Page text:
Wire harness connectors and terminals are basic components found in a wire harness. A wire harness, sometimes referred to as a wire assembly, is a set of multiple wires or cables in their own protective covers or jackets that are bundled into a single wire harness. Wire harnesses keep electronic or electrical systems organized to transmit signals, relay information, or electrical power. They also protect the bound wires from constant friction, general wear, temperature extremes and other environmental conditions or potential damage that the harness may be exposed to.
Though wire harness design may vary greatly depending on the application or system requirements, the three fundamental components of a wire harness are the same. A wiring harness consists of wires, connectors and terminals. The latter two are the backbone of the wire harness. The types of connectors and terminals used in a wire harness directly determine the overall performance, reliability and stability of the harness.
Wire Harness Connectors
Connectors are the electro-mechanical devices used to form a continuous electronic signal to connect wire harnesses to a power source or circuit. On a basic level, connectors consist of male-ended plugs and female-ended jacks that can be joined together to relay an electronic signal. They are the familiar mating pair of polarized multi-pin connectors with wire leads. A male-ended plastic housing with release fits into a snap-mounted female-ended chassis mounting. The pair can be connected or disconnected easily and come in a variety of sizes, shapes, materials, quality, and dimensions—circular, header, pin, crimped, multitap—which are dependent on the application.
The design features of connectors are related to their performance. Their function dictates design. The ease of connection, the particular mating type, durability, the necessary insulation between pins and so on, is determined by the environment that the connectors will perform in. This includes protection from extreme temperatures, constant vibration, moisture, contaminants, dust, dirt, and the like.
Because connectors must perform many functions under many conditions, their design varies widely for a broad range of applications, from consumer electronics to powering aerospace, medical equipment and military hardware. Their only commonality is that they provide an inline connect and disconnect within a circuit. The shapes and sizes of the connectors are designed to fit the needs.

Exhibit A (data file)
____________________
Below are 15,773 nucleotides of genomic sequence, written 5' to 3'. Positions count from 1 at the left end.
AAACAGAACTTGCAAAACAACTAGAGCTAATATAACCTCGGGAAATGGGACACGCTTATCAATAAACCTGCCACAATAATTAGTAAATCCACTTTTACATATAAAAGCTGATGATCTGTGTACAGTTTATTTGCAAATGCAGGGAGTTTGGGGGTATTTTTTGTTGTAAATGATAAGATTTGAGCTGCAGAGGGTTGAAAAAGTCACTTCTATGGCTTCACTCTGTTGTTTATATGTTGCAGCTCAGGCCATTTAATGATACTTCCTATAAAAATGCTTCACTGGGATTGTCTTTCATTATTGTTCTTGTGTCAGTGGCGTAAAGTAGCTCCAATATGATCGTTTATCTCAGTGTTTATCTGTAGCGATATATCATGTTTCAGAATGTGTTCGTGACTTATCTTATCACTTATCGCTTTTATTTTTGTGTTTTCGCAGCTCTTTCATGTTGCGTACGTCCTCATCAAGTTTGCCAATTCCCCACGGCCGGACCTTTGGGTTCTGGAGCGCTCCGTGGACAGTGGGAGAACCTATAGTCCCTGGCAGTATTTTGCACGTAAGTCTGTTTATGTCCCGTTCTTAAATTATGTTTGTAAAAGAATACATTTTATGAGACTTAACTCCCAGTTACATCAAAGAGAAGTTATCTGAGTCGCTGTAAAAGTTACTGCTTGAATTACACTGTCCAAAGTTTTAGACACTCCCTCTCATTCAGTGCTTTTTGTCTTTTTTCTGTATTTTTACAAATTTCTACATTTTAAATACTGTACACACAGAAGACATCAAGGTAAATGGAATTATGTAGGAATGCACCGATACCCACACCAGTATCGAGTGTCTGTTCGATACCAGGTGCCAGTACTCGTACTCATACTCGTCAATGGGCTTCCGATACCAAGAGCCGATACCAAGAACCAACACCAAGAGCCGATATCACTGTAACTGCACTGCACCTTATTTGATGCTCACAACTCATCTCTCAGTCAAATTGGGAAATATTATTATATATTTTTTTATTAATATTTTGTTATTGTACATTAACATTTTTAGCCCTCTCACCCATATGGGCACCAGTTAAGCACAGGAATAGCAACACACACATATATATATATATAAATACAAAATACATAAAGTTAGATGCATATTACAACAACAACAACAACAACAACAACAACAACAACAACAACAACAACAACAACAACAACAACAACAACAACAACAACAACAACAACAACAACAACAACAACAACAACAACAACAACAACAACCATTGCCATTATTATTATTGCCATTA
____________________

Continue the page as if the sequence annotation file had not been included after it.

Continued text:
Choosing the Right Wire Harness Connectors
Connectors consist of a number of signal contacts, a number of power contacts, and configurations such as board-to-board, wire-to-wire, or board-to-wire. Manufacturing of connectors produces an extensive catalog of standard designs such as 2, 3 and 4 pin connectors or similar conductor locking connectors, or weather resistant connectors. Depending on the needs, custom connectors can be manufactured to fit an application’s specifications.
Wire Harness Terminals
Terminals are another necessary component to establish an electronic or electrical connection in a wire harness. The terminal is an electromechanical device that terminates a conductor to a fixed post, stud, chassis, etc., to establish that connection. They are generally composed of a metal or alloy, but there are other conductive materials available such as carbon or silicon.
Terminals come in many designs, shapes and sizes. They are the familiar pins in connector housings that provide electrical or electronic conduction to secure the connections. There are terminations used to join the connector pin or socket to its associated conductor – whether it’s a wire or PCB trace, for example. Terminal types vary, too. They may be crimped connections, soldered connections, press-fit in a ribbon connector or even wire-wrap. They also come in many shapes such as ring, spade, hook, quick-disconnect, bullet, butt terminals and flagged.
Choosing the Right Wire Harness Terminals
Terminal selection will depend on your design and application as a whole. For example, they can be insulated or non-insulated. Insulation provides a protective, non-conductive layer. In harsh environmental conditions, insulated terminals protect the device and components from moisture and temperature extremes. Insulation is typically made of either a thermoplastic or thermoset polymer wrap. If no protection from environmental conditions is required, non-insulated terminals are an economical choice.
Each wire harness application is unique and designed for a particular function, with its own set of constraints and combination of signals. The selection of the right connectors and terminals for the application is vital to the overall performance of the wire harness and its success.